http://www.msnbc.msn.com/id/45800698/ns/health-sexual_health/#.TvqW35jyCy4



    Well, as of now, the Federal government has the power (so it thinks) to compel any citizen to purchase anything that the Federal government deems to be for "the public welfare." So perhaps everyone in the age group deemed "sexually active" by the Federal government will need to purchase a certain number of condoms each year (as determined by the Federal government) and provide evidence with their annual tax filing to the IRS of having purchased said government-mandated condoms, lest they be subject to a "tax."


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  • jeepguySD

    Posts: 651

    Dec 28, 2011 6:55 PM GMT
    I can understand the motivation, but I just don't think it's the government's business, at any level, to legislate such intimate details of human behavior.

    The actors are adults, they (shoud) know and understand the risks of unsafe sex, and as such, it should be their choice alone as to whether they engage in unprotected sex. Whether in front of a camera or not, seems irrelevent to me. One could argue that the barebacking models are setting a "bad example" but that's a fairly hollow argument.

    Along the same vein, the government has no business interfering with a woman's right to choose whether to end a pregnancy, nor with one's choice of who he or she wishes to marry.

    For me, this boils down to individual liberties: the government should protect us from others, but not from ourselves.

  • Posted by a hidden member.
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    Dec 28, 2011 7:03 PM GMT
    Just for clarification, this is a California State ballot initiative, not a US-wide Federal requirement.
  • Posted by a hidden member.
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    Dec 28, 2011 7:05 PM GMT
    jeepguySD saidI can understand the motivation, but I just don't think it's the government's business, at any level, to legislate such intimate details of human behavior.

    The actors are adults, they (shoud) know and understand the risks of unsafe sex, and as such, it should be their choice alone as to whether they engage in unprotected sex. Whether in front of a camera or not, seems irrelevent to me. One could argue that the barebacking models are setting a "bad example" but that's a fairly hollow argument.

    Along the same vein, the government has no business interfering with a woman's right to choose whether to end a pregnancy, nor with one's choice of who he or she wishes to marry.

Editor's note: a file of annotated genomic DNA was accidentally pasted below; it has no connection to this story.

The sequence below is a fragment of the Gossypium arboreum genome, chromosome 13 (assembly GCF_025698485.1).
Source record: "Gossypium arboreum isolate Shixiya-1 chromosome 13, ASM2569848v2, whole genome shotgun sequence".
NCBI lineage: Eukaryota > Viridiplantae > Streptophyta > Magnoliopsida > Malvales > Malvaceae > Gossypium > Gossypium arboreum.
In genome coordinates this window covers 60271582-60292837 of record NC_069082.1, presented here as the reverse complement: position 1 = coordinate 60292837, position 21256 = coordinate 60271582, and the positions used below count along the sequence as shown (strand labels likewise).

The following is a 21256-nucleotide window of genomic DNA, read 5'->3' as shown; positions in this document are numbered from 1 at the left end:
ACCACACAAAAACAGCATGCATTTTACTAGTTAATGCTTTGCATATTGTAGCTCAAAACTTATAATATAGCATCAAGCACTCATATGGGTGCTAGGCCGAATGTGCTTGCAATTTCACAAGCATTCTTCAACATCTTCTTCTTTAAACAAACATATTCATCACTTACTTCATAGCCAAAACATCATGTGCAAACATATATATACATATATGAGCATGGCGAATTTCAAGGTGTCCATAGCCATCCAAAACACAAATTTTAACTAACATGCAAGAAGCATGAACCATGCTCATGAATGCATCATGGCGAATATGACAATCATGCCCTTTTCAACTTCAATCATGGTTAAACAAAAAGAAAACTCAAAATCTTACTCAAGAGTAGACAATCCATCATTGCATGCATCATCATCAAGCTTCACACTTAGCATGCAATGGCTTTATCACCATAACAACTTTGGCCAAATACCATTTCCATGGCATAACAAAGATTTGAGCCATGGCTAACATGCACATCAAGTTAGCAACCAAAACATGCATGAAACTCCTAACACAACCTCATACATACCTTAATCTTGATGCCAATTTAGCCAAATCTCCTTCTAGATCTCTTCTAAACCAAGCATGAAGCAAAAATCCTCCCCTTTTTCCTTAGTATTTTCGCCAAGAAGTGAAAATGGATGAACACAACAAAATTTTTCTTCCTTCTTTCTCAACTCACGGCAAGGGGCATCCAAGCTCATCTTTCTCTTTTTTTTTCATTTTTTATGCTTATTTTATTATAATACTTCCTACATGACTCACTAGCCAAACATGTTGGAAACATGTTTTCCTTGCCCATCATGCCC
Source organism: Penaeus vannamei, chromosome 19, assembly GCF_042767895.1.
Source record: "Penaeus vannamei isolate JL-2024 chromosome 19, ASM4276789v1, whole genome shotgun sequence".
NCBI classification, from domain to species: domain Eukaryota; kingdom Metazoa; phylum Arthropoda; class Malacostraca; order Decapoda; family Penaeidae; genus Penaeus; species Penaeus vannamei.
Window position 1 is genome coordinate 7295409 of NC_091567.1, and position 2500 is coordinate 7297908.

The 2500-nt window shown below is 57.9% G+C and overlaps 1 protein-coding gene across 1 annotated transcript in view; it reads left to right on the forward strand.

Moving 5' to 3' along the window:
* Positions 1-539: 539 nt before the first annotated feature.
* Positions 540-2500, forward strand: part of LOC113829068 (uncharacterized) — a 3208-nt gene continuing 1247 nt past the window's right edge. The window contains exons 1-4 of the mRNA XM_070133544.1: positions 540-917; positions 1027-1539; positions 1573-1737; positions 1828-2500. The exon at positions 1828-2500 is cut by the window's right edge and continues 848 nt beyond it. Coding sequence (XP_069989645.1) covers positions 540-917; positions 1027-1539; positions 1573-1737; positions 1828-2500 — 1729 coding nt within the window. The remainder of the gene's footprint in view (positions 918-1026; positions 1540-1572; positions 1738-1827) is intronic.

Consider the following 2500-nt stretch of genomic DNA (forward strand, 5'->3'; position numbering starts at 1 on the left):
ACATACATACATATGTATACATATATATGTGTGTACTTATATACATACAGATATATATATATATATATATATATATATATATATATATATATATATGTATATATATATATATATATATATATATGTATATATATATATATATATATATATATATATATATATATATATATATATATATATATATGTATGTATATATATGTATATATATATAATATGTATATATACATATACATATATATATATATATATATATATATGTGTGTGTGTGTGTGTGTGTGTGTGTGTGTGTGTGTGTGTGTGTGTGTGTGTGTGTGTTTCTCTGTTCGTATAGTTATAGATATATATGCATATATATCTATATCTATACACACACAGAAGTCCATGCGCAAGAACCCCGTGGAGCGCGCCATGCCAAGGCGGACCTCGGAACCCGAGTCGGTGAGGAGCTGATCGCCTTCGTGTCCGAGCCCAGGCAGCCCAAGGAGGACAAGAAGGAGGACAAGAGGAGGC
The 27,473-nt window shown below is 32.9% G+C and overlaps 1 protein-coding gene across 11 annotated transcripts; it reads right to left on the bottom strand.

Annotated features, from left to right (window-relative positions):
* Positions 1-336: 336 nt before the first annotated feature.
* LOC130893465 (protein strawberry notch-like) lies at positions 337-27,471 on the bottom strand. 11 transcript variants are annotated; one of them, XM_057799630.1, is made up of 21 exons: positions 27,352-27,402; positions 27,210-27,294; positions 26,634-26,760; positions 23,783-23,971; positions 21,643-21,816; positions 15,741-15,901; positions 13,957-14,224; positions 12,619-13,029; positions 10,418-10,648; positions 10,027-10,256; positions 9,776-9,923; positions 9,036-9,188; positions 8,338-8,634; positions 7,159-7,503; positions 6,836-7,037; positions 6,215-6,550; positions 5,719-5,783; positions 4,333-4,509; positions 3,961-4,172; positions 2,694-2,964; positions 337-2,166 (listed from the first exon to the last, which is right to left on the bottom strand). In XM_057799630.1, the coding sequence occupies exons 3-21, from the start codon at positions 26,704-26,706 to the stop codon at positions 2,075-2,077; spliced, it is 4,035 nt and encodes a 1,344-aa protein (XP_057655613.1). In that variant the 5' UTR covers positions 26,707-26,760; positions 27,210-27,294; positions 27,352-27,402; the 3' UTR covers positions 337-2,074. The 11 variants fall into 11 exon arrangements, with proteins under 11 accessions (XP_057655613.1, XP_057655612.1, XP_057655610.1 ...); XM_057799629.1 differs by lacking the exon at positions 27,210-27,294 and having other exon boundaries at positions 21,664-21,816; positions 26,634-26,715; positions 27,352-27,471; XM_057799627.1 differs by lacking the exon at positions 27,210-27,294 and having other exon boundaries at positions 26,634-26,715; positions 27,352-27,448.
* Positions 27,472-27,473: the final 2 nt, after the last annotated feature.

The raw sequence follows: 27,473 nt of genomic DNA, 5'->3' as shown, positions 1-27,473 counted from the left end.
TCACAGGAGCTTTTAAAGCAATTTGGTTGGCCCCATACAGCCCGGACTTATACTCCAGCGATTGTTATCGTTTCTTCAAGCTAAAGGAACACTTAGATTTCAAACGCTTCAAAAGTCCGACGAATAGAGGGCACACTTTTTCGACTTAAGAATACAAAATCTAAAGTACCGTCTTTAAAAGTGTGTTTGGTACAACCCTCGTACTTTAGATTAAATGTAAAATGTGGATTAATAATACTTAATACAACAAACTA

For me, this boils down to individual liberties: the government should protect us from others, but not from ourselves.



    This is a great arguement. But I often wonder, is there a line that can be crossed when it is in soceity's best interest for the government to step in?

    Case in point: Obesity. What will happen to our country if obesity rates keep increasing? What will happen to our health and productivity? Morbidity and morality? healthcare costs? National security? Is there ever a time when something needs to be done (and not necessarily deploying "food police") for the greater good of the country?

    As for this issue... they went about it entirely the wrong way, but I'd give them an "A" for effort and commitment.
  • Posted by a hidden member.
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    Dec 28, 2011 7:08 PM GMT
    Dallasfan824 saidCalifornia is so stupid.


    RIGHT!!!
    I should just move to New York.... icon_cool.gif
  • biathlete01

    Posts: 81

    Dec 28, 2011 7:13 PM GMT
    Liberal California passing laws to control personal behavior? Conservatives and Liberals are all about control, just in different ways.

    I see a lot of profiles in here that say "lean liberal".

    I don't understand why everyone in here doesn't "lean libertarian".

    Do we really want more liberal control now? Absolute power corrupts absolutely.
  • Posted by a hidden member.
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    Dec 28, 2011 7:18 PM GMT
    conscienti1984 said
    jeepguySD saidI can understand the motivation, but I just don't think it's the government's business, at any level, to legislate such intimate details of human behavior.

    The actors are adults, they (shoud) know and understand the risks of unsafe sex, and as such, it should be their choice alone as to whether they engage in unprotected sex. Whether in front of a camera or not, seems irrelevent to me. One could argue that the barebacking models are setting a "bad example" but that's a fairly hollow argument.

    Along the same vein, the government has no business interfering with a woman's right to choose whether to end a pregnancy, nor with one's choice of who he or she wishes to marry.

    For me, this boils down to individual liberties: the government should protect us from others, but not from ourselves.



    This is a great arguement. But I often wonder, is there a line that can be crossed when it is in soceity's best interest for the government to step in?

    Case in point: Obesity. What will happen to our country if obesity rates keep increasing? What will happen to our health and productivity? Morbidity and morality? healthcare costs? National security? Is there ever a time when something needs to be done (and not necessarily deploying "food police") for the greater good of the country?

    As for this issue... they went about it entirely the wrong way, but I'd give them an "A" for effort and commitment.


    Darwinism, that's what.

    If people want to engage in behaviors that will tend to lead to their deaths, like smoking, barebacking, over eating, etc. then they have the right to do so if they choose to do so themselves(and as long as they don't hurt anyone besides themselves in the process). That way, no one gets robbed of freedom and stupid people weed themselves and their genes. It's a win/win all around.
  • Stephan

    Posts: 407

    Dec 28, 2011 7:39 PM GMT
    That is Crazy and down right Discrimination!
    Singling out one type of men(Gay) and not the other men(Hetero's) who are also engaging in unprotected sex is completely wrong and violates the Fourth Admendment of the right to privacy
  • jeepguySD

    Posts: 651

    Dec 28, 2011 8:16 PM GMT